Back to scuba diving, Bill Acker first came to Yap in 1976 as a Peace Corps volunteer and within a few years began Yap Divers. He and his family now own and operate Manta Ray Bay Resort. Each of the rooms comes complete with modern conveniences and beautifully decorated marine themes from nudibranchs, sharks, fish, squids, or stingrays. Rooms with Ocean views, private plunge pools, stone showers, or a private rooftop jacuzzi are very popular. Guests can swim in the main pool with mantas painted on the bottom. You can eat, dine, drink, or even watch open-air movies on a permanently moored 110-year-old 170ft long Phinisi schooner from Indonesia called the MV Mnuw. At the Nautical Weaver Bar on the bridge deck or at the Crow’s Nest Bar you can delight in the fresh taste of Hammerhead Amber or Manta Gold microbrews made right at the resort under the name:  Stone Money Brewing Company. On the main deck is the Manta Ray Bistro known as the island’s finest restaurant. Manta Ray Bay Resort is also home of YAP divers and the Taro Leaf Spa.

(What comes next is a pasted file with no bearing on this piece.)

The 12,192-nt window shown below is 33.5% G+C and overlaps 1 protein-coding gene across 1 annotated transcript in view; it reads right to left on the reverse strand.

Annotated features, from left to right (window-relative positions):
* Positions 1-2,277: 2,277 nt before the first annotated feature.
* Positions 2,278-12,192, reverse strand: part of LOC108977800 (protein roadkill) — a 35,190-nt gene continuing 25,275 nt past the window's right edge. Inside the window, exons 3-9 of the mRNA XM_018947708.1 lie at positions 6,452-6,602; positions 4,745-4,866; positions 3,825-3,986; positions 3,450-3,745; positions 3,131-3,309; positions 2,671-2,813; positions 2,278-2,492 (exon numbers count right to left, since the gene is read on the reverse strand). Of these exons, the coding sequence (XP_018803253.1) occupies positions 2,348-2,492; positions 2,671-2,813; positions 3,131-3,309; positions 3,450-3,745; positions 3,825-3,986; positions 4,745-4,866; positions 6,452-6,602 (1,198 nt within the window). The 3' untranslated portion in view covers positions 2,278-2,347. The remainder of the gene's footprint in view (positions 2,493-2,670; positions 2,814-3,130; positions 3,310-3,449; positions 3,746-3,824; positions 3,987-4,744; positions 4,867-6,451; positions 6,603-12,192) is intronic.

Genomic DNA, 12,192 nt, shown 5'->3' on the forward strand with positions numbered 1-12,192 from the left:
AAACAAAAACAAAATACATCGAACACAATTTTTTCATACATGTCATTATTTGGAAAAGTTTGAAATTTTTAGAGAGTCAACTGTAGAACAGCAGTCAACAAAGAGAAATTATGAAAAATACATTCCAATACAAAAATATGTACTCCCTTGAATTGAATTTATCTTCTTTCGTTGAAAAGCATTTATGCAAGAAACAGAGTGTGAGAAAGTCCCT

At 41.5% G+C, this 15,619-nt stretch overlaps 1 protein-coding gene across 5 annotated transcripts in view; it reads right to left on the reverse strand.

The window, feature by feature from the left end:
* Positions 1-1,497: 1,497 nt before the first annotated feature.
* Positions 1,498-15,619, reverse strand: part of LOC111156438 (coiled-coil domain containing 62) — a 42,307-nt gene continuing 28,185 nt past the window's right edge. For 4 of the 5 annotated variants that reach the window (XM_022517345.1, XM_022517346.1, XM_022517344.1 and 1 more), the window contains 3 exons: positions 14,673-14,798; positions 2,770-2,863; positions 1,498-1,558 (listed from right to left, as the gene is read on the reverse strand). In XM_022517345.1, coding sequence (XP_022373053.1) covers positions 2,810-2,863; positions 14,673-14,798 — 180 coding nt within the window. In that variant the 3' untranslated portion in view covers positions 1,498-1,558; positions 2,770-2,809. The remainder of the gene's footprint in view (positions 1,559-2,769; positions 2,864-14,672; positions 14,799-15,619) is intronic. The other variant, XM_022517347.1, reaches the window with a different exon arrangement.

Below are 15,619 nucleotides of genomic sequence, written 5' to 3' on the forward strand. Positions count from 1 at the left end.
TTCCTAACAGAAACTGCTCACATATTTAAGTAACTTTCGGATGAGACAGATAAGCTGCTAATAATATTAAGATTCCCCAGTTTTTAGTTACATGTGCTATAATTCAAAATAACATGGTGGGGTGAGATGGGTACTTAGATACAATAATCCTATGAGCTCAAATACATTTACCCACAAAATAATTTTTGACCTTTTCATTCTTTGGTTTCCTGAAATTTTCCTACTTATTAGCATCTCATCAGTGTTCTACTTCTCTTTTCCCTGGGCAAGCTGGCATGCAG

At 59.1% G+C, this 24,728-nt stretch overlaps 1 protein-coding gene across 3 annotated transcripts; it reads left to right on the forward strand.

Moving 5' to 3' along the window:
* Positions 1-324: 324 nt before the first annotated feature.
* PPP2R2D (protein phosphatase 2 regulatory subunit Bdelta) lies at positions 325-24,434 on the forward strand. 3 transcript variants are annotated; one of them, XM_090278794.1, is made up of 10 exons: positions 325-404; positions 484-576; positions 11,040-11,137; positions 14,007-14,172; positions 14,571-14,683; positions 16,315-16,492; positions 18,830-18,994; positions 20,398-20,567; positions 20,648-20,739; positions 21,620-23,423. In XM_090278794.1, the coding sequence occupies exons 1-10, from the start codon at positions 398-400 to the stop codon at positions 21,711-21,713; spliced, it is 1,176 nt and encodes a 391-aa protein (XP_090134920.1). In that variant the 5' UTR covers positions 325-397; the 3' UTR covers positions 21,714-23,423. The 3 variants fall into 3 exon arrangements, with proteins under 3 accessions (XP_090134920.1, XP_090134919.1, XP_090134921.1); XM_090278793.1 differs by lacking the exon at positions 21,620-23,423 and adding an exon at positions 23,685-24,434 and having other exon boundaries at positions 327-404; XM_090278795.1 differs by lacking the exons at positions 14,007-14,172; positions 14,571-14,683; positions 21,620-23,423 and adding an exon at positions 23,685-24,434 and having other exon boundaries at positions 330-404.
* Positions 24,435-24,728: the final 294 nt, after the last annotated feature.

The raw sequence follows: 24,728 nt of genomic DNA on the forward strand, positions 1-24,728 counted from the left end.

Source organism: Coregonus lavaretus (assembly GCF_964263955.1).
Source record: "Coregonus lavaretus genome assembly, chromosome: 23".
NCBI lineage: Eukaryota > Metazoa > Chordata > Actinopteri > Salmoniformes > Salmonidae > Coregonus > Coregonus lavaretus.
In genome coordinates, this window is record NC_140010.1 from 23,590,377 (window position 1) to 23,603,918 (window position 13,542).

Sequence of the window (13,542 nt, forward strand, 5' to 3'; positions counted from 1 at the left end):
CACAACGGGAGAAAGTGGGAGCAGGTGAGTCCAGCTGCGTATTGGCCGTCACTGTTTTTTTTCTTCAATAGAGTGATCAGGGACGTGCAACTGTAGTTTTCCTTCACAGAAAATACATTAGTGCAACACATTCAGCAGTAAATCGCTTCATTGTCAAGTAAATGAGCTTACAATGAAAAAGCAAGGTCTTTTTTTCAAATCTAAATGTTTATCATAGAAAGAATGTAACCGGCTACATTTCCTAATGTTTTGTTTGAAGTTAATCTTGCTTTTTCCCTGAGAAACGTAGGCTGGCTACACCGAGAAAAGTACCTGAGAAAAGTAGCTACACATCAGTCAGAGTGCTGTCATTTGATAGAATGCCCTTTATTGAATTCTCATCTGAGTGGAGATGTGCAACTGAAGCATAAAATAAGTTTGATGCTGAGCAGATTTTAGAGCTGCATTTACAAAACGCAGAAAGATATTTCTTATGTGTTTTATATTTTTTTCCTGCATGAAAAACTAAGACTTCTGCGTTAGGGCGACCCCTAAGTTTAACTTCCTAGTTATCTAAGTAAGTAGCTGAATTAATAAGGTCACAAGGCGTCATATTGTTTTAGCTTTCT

Yap Divers has eight boats of various sizes to take you to Rainbow Reef where 30-40 mandarin fish perform romance rituals daily. At Vertigo, steep ledges and free handouts ensure sharks of all types such black tips, silky, gray reef, white tip, black tips, will show up. Scalloped hammerheads, nurse, leopard, zebra, and whale sharks are often spotted around some 50 other known dive sites.  YapCaverns is a must do for any diver one that loves caves and swim throughs.

  

From Hunter’s Bank Seamount, a sunken island, 17 miles North of Yap to 15 miles east at Yap Trench that descends down 28,000ft you have a chance to see coral cabbage patches, torpedoes, machineguns, and other military artifacts, schools of large humphead wrasse, bluefin trevelly, giant trevelly, yellowfin, skipjack, wahoo, mahi-mahi, barracuda, red snapper, and grouper. Dolphins, pilot whales, and even Orcas whales pass by Yap.

    

So if you would like to dive a 8,243sq mile manta ray preserve, view some 200 soft and hard coral species, see some military war relics, observe or take images of numerous small to pelagic fish, snorkel with small jellyfish and nudibranchs, do some game fishing, kayak around mangrove lined canals, paddle to secluded beaches, or just do some incredible scuba diving with over 100ft of visibility, then you may wish to spend some time on an island called Yap.